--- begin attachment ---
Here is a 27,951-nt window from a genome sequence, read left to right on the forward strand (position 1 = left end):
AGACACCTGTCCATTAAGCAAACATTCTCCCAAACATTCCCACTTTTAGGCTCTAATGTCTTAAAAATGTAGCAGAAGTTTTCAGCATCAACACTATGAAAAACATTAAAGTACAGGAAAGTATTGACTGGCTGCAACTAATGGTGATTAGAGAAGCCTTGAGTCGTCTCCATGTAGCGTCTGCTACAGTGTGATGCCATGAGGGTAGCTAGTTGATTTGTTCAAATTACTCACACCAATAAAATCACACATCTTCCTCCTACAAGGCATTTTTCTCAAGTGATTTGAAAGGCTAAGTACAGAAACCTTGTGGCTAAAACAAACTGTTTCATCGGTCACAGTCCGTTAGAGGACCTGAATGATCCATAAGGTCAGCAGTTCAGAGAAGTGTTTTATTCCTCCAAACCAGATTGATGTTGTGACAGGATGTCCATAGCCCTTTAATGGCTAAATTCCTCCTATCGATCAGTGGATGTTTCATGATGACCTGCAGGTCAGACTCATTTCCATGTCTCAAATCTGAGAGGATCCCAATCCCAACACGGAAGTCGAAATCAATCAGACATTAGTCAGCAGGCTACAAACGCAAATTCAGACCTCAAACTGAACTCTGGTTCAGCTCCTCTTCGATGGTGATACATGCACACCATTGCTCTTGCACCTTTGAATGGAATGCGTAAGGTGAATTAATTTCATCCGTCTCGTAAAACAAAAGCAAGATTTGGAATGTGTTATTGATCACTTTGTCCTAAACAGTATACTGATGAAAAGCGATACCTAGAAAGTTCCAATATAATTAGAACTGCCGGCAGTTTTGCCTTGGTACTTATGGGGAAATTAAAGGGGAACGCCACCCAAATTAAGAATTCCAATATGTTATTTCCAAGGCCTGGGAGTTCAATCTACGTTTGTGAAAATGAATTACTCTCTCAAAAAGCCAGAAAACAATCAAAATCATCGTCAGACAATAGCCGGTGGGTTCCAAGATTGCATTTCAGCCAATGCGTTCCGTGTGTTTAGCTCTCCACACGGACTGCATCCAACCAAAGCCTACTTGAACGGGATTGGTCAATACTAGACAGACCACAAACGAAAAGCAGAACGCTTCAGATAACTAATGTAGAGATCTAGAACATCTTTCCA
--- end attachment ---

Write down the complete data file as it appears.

Here is a 27,951-nt window from a genome sequence, read left to right on the forward strand (position 1 = left end):
AGACACCTGTCCATTAAGCAAACATTCTCCCAAACATTCCCACTTTTAGGCTCTAATGTCTTAAAAATGTAGCAGAAGTTTTCAGCATCAACACTATGAAAAACATTAAAGTACAGGAAAGTATTGACTGGCTGCAACTAATGGTGATTAGAGAAGCCTTGAGTCGTCTCCATGTAGCGTCTGCTACAGTGTGATGCCATGAGGGTAGCTAGTTGATTTGTTCAAATTACTCACACCAATAAAATCACACATCTTCCTCCTACAAGGCATTTTTCTCAAGTGATTTGAAAGGCTAAGTACAGAAACCTTGTGGCTAAAACAAACTGTTTCATCGGTCACAGTCCGTTAGAGGACCTGAATGATCCATAAGGTCAGCAGTTCAGAGAAGTGTTTTATTCCTCCAAACCAGATTGATGTTGTGACAGGATGTCCATAGCCCTTTAATGGCTAAATTCCTCCTATCGATCAGTGGATGTTTCATGATGACCTGCAGGTCAGACTCATTTCCATGTCTCAAATCTGAGAGGATCCCAATCCCAACACGGAAGTCGAAATCAATCAGACATTAGTCAGCAGGCTACAAACGCAAATTCAGACCTCAAACTGAACTCTGGTTCAGCTCCTCTTCGATGGTGATACATGCACACCATTGCTCTTGCACCTTTGAATGGAATGCGTAAGGTGAATTAATTTCATCCGTCTCGTAAAACAAAAGCAAGATTTGGAATGTGTTATTGATCACTTTGTCCTAAACAGTATACTGATGAAAAGCGATACCTAGAAAGTTCCAATATAATTAGAACTGCCGGCAGTTTTGCCTTGGTACTTATGGGGAAATTAAAGGGGAACGCCACCCAAATTAAGAATTCCAATATGTTATTTCCAAGGCCTGGGAGTTCAATCTACGTTTGTGAAAATGAATTACTCTCTCAAAAAGCCAGAAAACAATCAAAATCATCGTCAGACAATAGCCGGTGGGTTCCAAGATTGCATTTCAGCCAATGCGTTCCGTGTGTTTAGCTCTCCACACGGACTGCATCCAACCAAAGCCTACTTGAACGGGATTGGTCAATACTAGACAGACCACAAACGAAAAGCAGAACGCTTCAGATAACTAATGTAGAGATCTAGAACATCTTTCCA